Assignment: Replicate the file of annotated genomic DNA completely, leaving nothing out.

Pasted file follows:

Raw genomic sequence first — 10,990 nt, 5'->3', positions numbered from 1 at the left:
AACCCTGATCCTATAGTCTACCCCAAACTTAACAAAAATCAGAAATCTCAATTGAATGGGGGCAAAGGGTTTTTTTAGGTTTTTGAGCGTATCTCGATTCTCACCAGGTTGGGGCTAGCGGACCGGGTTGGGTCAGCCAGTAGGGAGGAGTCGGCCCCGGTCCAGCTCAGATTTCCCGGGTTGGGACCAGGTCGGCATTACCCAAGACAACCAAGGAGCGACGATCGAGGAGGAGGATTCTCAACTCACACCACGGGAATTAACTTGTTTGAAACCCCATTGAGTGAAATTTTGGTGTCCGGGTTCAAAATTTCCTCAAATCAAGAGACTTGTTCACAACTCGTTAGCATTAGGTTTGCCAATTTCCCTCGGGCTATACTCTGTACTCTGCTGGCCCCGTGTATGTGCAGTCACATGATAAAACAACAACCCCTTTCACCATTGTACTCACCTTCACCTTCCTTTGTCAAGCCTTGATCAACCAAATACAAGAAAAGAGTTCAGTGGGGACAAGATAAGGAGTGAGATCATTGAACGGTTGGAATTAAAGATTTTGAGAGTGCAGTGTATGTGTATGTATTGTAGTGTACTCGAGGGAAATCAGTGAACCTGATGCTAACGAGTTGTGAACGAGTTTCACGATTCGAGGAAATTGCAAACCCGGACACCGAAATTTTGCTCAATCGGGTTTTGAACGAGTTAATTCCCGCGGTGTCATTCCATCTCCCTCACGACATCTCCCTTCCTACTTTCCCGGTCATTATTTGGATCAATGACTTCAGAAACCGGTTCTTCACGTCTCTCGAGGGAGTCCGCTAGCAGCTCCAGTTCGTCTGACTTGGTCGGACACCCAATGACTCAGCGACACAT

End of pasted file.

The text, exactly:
Raw genomic sequence first — 10,990 nt, 5'->3', positions numbered from 1 at the left:
AACCCTGATCCTATAGTCTACCCCAAACTTAACAAAAATCAGAAATCTCAATTGAATGGGGGCAAAGGGTTTTTTTAGGTTTTTGAGCGTATCTCGATTCTCACCAGGTTGGGGCTAGCGGACCGGGTTGGGTCAGCCAGTAGGGAGGAGTCGGCCCCGGTCCAGCTCAGATTTCCCGGGTTGGGACCAGGTCGGCATTACCCAAGACAACCAAGGAGCGACGATCGAGGAGGAGGATTCTCAACTCACACCACGGGAATTAACTTGTTTGAAACCCCATTGAGTGAAATTTTGGTGTCCGGGTTCAAAATTTCCTCAAATCAAGAGACTTGTTCACAACTCGTTAGCATTAGGTTTGCCAATTTCCCTCGGGCTATACTCTGTACTCTGCTGGCCCCGTGTATGTGCAGTCACATGATAAAACAACAACCCCTTTCACCATTGTACTCACCTTCACCTTCCTTTGTCAAGCCTTGATCAACCAAATACAAGAAAAGAGTTCAGTGGGGACAAGATAAGGAGTGAGATCATTGAACGGTTGGAATTAAAGATTTTGAGAGTGCAGTGTATGTGTATGTATTGTAGTGTACTCGAGGGAAATCAGTGAACCTGATGCTAACGAGTTGTGAACGAGTTTCACGATTCGAGGAAATTGCAAACCCGGACACCGAAATTTTGCTCAATCGGGTTTTGAACGAGTTAATTCCCGCGGTGTCATTCCATCTCCCTCACGACATCTCCCTTCCTACTTTCCCGGTCATTATTTGGATCAATGACTTCAGAAACCGGTTCTTCACGTCTCTCGAGGGAGTCCGCTAGCAGCTCCAGTTCGTCTGACTTGGTCGGACACCCAATGACTCAGCGACACAT